"My advice would be to not to shy away from asking for a discount when you are just starting out, and the funds are tight: whenever you can ask for one. There is no shame in it!"
There are lots of resources out there for this part of the process, so take advantage of them! You can ask around, do your own research, use trial-and-error—anything that works for you. The most important thing is that you find something that suits your and the needs of your community!
"Great community is an art and science."
It’s not spoken enough about how hard it is to run a community. It really can be the job that never sleeps, especially when you operate on a global scale. Once one task is finished, you can be sure they’ll be another just around the corner. That's why for Milly, this step is just as important as the first two.
"It's important to realize from early on that if you are not in a good space, neither will your community be. You have to look after yourself. I understand that it might be tempting—especially when doing everything on your own—but disciplining yourself is essential."
Milly's practice of being transparent with her community has inspired me. For example, sometimes, when she feels down, tired, or like she needs to take a break, Milly updates her Slack status to let people know that she needs time for herself and will answer questions later on in the day or tomorrow. The more open you are about something like this—the better your members understand it and respect your space!
Some of the simple tips she recommends include: eating well, sleeping enough, exercising—and, most importantly, taking time for yourself every day.The second thing she suggests is to find your community of people who are interested in building communities: "I started joining slack communities like CMX and Rosie.land as for me, it's important to know there is a place where I can go because they get my ups and downs."To make the most of your time in similar spaces, Milly recommends you spend time cultivating three types of connections:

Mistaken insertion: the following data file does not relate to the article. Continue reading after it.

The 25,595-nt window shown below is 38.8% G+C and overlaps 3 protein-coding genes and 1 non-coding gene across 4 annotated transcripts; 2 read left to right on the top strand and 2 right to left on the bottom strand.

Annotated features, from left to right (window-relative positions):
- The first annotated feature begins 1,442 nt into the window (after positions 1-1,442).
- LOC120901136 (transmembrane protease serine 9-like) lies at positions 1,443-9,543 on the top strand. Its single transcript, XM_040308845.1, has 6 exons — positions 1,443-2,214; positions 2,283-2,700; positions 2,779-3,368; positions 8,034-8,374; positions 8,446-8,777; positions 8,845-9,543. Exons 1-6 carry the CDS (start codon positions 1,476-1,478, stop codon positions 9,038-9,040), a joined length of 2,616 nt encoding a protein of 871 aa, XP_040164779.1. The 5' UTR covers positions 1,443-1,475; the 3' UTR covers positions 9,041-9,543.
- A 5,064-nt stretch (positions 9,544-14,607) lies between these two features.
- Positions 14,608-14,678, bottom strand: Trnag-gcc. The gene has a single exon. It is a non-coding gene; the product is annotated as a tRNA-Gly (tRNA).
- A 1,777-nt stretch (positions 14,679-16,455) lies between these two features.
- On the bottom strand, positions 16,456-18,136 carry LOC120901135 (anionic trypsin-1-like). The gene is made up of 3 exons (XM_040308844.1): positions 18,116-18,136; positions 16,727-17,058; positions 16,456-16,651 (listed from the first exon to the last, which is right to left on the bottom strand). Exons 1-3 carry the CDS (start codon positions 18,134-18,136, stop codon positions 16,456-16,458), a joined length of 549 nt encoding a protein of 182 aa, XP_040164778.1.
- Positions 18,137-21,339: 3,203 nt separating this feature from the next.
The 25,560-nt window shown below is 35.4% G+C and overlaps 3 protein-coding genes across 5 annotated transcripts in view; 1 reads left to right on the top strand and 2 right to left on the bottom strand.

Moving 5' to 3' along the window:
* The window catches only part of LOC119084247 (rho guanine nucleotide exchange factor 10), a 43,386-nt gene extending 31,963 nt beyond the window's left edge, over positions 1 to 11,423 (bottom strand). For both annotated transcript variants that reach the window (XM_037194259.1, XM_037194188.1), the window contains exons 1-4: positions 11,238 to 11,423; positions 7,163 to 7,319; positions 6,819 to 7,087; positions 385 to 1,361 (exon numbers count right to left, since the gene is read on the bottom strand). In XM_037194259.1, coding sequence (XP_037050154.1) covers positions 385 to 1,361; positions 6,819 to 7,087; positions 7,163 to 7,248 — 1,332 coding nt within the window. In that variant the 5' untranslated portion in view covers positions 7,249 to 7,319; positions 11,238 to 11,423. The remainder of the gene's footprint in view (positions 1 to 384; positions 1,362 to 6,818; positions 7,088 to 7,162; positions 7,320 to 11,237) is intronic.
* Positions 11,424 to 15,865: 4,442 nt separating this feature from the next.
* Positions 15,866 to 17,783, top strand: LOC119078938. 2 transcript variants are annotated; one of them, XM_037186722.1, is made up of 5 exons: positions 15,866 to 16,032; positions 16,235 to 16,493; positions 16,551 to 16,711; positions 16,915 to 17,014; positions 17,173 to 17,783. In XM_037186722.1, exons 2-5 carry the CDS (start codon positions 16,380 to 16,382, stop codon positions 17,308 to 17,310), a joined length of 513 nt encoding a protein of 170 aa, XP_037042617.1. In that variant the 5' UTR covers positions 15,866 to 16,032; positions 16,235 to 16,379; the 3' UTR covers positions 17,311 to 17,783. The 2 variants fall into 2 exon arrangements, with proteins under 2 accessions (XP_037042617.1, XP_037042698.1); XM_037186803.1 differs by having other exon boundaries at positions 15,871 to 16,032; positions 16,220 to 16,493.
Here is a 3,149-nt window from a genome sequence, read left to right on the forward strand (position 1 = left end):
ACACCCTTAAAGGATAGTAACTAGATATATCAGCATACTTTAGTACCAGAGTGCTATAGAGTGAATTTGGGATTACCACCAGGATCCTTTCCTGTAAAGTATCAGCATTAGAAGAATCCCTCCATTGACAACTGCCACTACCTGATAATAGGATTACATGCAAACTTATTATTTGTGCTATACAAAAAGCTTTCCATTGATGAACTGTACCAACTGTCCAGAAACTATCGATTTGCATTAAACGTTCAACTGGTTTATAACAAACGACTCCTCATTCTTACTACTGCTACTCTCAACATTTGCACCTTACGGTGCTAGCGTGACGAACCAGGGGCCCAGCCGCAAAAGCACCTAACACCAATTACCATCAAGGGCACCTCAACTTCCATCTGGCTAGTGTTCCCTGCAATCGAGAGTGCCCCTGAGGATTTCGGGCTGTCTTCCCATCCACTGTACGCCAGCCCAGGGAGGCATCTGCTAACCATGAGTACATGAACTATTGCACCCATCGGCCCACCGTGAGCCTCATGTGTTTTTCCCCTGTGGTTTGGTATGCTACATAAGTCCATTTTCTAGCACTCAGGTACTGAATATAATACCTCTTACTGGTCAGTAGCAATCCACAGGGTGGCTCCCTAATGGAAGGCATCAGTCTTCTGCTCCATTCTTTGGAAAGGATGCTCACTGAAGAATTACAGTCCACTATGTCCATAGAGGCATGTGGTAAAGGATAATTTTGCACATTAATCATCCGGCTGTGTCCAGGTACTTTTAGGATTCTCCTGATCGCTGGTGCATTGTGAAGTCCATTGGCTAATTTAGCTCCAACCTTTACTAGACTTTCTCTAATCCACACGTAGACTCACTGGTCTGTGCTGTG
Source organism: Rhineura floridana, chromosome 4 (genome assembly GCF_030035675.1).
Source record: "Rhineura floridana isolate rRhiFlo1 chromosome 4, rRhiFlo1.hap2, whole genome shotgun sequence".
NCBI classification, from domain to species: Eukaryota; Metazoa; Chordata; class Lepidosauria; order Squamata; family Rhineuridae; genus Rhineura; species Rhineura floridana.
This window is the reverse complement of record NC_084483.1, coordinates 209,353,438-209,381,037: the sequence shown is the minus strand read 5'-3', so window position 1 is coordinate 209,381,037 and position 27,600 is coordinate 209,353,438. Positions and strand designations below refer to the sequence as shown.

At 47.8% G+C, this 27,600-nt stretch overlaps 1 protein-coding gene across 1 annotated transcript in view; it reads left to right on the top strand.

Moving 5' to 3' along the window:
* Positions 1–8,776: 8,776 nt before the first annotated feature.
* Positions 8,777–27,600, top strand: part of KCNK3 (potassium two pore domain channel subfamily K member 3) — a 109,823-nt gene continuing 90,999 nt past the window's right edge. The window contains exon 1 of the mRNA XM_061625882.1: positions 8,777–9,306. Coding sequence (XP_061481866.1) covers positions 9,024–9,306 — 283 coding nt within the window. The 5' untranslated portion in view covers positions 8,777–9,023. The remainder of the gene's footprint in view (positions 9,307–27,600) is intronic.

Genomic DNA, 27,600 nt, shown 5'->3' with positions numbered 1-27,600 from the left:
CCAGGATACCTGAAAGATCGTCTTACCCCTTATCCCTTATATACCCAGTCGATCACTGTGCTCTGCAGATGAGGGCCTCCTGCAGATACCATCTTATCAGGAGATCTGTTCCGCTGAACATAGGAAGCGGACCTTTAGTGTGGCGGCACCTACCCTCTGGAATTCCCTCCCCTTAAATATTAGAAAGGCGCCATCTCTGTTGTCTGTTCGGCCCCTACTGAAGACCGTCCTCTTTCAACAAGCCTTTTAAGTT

This often happens as an afterthought—especially if you're doing it for the first time. However, these two things are some of the most important aspects of starting a community because they create and maintain a safe space where everyone can thrive.When asked how she designed her code of conduct for her community, Milly says: "When I don't know something, I simply ask for help. You’re never going to know everything as a community builder, so you’ll get really crafty at finding the right people who can help guide you." She found DEI experts in the community and asked them to jump on her call and brainstorm ideas together—this was especially important because her community contains members from more than 60 countries.
"I am happy by the fact that members feel comfortable including such information in their introductions, and each time they acknowledge a diversity factor—whether it be neurodiversity or anything else—I see this as excellent because it means our space is open, safe and our members feel comfortable."
She also says that creating a code of conduct is an opportunity for members to co-create it with each other. You don't have to do it all yourself!When it comes time to put together your code of conduct, Milly suggests doing it in an accessible way so that anyone can read it before and after applying and again when they're welcomed into the community. She also recommends making sure everybody has easy access to reporting breaches or violations of its rules and making it anonymous optionally.